Cigarette ban threatens to bankrupt companies

The ban on the sale of cigarettes is one of the most controversial regulations in place as part of South Africa’s COVID-19 lockdown.

It has been confirmed by President Cyril Ramaphosa and various ministers that this ban will not be lifted when the lockdown is lowered to level 3 on 1 June.

This has drawn criticism from many – particularly considering that the ban on alcohol sales is set to be lifted on 1 June.

Gold Leaf Tobacco told MyBroadband it has been actively been involved in having the ban lifted and has lobbied for cigarettes to be sold at all levels of the alert level schedule.

“The CEO of Gold Leaf Tobacco corporation made a confirmatory affidavit as part of FITA’s (Fair Trade Independent Tobacco Association) court papers in which it was mentioned that the company is making a substantial loss of around R800,000 a day,” said Gold Leaf Tobacco.

“If the ban persists there is a real likelihood that the company will go into liquidation.”

The company said it employs 350 staff – all of whom would face the possibility of losing their jobs if the company cannot stay afloat.

“The closure of this business has far-reaching consequences as there are many more businesses and individuals along the value chain who depend upon this company to earn their livelihood,” Gold Leaf Tobacco added.

Prohibition lacks merit

Gold Leaf Tobacco said that while it respects the need to protect the health of South Africans during the COVID-19 pandemic, it does not believe the prohibition of tobacco product sales is merited.

“Studies have shown that 90% of smokers have continued to smoke during the lockdown. These smokers have been forced to source their cigarettes on the black market, paying up to 500% more for their cigarettes in most instances,” the company said.

“This has increased the illicit market which poses a further threat to our company as well as other manufacturers’ continued existences.”

It also highlighted that SARS has lost about R3 billion in taxes due to the ban on tobacco sales.

“Should the illicit market continue to grow as it presently is, then even post-lockdown SARS will continue to lose and legal manufacturers will face yet another threat to their existence.”

Additionally, Gold Leaf Tobacco said South Africans may be forced to choose between basic necessities and purchasing illegal, overpriced cigarettes.

“Sadly, most smokers will elect to feed the habit over necessities. This is an unfair situation unnecessarily created by the powers that be.”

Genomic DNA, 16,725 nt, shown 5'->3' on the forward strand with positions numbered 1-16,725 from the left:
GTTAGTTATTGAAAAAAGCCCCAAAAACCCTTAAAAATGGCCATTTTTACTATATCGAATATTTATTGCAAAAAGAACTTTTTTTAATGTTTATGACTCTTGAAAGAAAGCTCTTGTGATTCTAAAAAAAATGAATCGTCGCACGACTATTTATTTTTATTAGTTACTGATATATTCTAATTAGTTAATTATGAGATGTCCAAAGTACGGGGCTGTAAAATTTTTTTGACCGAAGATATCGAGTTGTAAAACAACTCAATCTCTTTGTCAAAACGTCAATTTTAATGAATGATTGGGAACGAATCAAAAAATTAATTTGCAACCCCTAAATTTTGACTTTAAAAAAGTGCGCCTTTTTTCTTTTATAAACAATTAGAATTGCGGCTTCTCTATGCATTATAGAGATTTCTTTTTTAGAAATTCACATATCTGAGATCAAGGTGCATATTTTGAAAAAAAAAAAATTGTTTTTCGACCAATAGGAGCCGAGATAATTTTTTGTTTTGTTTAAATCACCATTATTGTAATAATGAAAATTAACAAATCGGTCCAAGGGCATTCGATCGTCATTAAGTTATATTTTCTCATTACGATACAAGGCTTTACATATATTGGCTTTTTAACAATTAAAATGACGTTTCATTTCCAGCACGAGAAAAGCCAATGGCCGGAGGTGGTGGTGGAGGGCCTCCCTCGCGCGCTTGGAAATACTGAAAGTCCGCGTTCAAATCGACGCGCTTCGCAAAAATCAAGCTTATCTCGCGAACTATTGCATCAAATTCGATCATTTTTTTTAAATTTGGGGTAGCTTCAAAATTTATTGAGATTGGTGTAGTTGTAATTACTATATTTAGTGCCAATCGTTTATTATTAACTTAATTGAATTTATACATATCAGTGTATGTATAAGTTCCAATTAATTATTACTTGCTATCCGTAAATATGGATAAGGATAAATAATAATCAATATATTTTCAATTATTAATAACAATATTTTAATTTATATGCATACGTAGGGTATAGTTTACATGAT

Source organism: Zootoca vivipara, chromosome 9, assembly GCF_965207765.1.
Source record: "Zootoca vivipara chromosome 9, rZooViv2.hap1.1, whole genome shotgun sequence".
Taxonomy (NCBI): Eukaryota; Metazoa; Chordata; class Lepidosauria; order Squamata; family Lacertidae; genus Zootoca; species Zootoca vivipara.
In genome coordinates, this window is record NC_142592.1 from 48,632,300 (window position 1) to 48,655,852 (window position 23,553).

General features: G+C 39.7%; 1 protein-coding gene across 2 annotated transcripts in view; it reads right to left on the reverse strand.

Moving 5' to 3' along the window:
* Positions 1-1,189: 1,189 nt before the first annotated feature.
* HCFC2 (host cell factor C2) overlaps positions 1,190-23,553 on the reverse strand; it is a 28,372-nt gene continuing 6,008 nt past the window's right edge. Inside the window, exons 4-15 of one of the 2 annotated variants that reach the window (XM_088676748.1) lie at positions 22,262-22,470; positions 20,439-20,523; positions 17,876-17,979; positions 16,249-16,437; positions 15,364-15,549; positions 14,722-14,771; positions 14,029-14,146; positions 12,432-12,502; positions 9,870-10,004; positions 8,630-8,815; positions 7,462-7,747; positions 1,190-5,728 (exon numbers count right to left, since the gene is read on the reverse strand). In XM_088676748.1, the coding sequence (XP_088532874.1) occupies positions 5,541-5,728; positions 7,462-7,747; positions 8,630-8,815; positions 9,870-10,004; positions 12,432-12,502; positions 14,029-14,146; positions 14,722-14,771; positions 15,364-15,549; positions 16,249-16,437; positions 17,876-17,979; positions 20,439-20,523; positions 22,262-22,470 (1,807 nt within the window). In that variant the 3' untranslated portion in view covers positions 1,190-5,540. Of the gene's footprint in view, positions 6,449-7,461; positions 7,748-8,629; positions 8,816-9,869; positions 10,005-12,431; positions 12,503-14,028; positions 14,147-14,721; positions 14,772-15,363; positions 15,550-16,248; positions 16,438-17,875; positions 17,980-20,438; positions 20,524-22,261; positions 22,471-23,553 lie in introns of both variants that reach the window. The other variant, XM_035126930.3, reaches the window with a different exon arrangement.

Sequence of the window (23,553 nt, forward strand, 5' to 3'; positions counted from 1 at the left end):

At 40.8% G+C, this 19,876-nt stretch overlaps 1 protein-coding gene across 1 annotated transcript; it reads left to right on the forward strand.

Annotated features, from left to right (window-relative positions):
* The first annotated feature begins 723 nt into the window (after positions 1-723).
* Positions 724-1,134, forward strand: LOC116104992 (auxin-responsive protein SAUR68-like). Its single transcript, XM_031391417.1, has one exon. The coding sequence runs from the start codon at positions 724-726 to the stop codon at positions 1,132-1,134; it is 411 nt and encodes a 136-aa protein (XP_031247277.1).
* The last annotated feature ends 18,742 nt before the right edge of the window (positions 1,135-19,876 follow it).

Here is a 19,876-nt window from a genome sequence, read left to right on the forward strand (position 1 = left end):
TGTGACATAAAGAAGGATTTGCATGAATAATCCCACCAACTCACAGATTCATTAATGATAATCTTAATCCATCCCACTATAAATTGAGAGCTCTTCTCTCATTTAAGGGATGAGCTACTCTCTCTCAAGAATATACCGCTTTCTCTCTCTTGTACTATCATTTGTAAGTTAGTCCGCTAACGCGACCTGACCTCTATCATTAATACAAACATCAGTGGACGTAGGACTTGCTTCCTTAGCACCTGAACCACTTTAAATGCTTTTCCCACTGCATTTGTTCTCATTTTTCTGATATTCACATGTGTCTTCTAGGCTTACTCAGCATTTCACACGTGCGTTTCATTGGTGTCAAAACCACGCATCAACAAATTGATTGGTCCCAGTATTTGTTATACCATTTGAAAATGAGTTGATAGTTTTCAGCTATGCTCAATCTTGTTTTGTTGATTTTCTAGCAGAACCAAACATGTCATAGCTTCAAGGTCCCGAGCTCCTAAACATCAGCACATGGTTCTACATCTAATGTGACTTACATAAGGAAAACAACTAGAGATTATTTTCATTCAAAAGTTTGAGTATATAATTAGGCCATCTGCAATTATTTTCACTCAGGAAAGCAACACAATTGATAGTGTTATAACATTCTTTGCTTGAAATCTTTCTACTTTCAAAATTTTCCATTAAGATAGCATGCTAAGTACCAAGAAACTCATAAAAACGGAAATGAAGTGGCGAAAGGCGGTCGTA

It also highlighted that the negative psychological impact of depriving smokers of cigarettes and forcing them to “go cold turkey” has been made clear by “highly-respected individuals in the field of psychology”.

“It is the contention of highly-respected political analysts as well as experts in the field of law that the ban is irrational, unreasonable and unlawful,” added Gold Leaf Tobacco.

“There are 11 million smokers who wish that their voices could be heard. They have been the ultimate losers in all of this.”

Taking the government to court

British American Tobacco South Africa (BATSA) has confirmed it will take the government’s decision to continue the ban on the sales of tobacco to court.

BATSA said it is being supported by Japan Tobacco International, as well as other groups and organisations that are involved in the tobacco value chain in South Africa.

“BATSA has made every effort to constructively engage with the government since the ban came into force, including making detailed submissions, along with other interested parties, to various ministers, as well as directly to the presidency,” the company said.

“To date, no formal response has been received from the government, and BATSA has also not been included in any of the government’s consultation processes so far.”

FITA said it will also serve papers to the government following receipt of official records detailing the reasons for the banning of the sale of cigarettes.

“We are now finalising our supplementary papers which will be served on the respondents by no later than 29 May 2020,” said FITA.

Now read: How lockdown alert levels are determined, and what will happen to hotspots

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Cigarette ban threatens to bankrupt companies